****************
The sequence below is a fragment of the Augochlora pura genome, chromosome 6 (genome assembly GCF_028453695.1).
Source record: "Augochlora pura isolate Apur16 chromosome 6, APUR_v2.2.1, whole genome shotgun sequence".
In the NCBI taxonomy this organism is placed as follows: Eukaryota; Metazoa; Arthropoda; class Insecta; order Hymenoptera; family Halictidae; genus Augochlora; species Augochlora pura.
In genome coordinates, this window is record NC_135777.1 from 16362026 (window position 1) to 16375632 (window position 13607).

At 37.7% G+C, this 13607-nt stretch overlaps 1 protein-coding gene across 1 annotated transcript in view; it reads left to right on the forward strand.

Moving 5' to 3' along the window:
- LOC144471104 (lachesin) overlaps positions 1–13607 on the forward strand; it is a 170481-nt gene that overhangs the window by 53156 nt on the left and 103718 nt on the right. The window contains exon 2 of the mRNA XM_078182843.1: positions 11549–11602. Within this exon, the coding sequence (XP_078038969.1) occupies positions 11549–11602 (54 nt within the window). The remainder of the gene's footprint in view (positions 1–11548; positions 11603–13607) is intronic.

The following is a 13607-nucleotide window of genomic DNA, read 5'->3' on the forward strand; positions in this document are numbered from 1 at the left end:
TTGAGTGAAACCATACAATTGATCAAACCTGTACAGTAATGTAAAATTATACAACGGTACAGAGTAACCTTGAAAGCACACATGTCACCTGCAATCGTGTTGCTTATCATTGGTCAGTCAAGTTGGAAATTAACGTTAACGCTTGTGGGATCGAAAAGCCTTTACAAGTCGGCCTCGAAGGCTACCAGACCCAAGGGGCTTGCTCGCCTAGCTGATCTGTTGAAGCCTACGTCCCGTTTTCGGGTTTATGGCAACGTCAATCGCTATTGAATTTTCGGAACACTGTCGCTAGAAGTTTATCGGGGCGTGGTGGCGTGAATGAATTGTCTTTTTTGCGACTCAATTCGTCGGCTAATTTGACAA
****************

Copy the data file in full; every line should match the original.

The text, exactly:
The sequence below is a fragment of the Augochlora pura genome, chromosome 6 (genome assembly GCF_028453695.1).
Source record: "Augochlora pura isolate Apur16 chromosome 6, APUR_v2.2.1, whole genome shotgun sequence".
In the NCBI taxonomy this organism is placed as follows: Eukaryota; Metazoa; Arthropoda; class Insecta; order Hymenoptera; family Halictidae; genus Augochlora; species Augochlora pura.
In genome coordinates, this window is record NC_135777.1 from 16362026 (window position 1) to 16375632 (window position 13607).

At 37.7% G+C, this 13607-nt stretch overlaps 1 protein-coding gene across 1 annotated transcript in view; it reads left to right on the forward strand.

Moving 5' to 3' along the window:
- LOC144471104 (lachesin) overlaps positions 1–13607 on the forward strand; it is a 170481-nt gene that overhangs the window by 53156 nt on the left and 103718 nt on the right. The window contains exon 2 of the mRNA XM_078182843.1: positions 11549–11602. Within this exon, the coding sequence (XP_078038969.1) occupies positions 11549–11602 (54 nt within the window). The remainder of the gene's footprint in view (positions 1–11548; positions 11603–13607) is intronic.

The following is a 13607-nucleotide window of genomic DNA, read 5'->3' on the forward strand; positions in this document are numbered from 1 at the left end:
TTGAGTGAAACCATACAATTGATCAAACCTGTACAGTAATGTAAAATTATACAACGGTACAGAGTAACCTTGAAAGCACACATGTCACCTGCAATCGTGTTGCTTATCATTGGTCAGTCAAGTTGGAAATTAACGTTAACGCTTGTGGGATCGAAAAGCCTTTACAAGTCGGCCTCGAAGGCTACCAGACCCAAGGGGCTTGCTCGCCTAGCTGATCTGTTGAAGCCTACGTCCCGTTTTCGGGTTTATGGCAACGTCAATCGCTATTGAATTTTCGGAACACTGTCGCTAGAAGTTTATCGGGGCGTGGTGGCGTGAATGAATTGTCTTTTTTGCGACTCAATTCGTCGGCTAATTTGACAA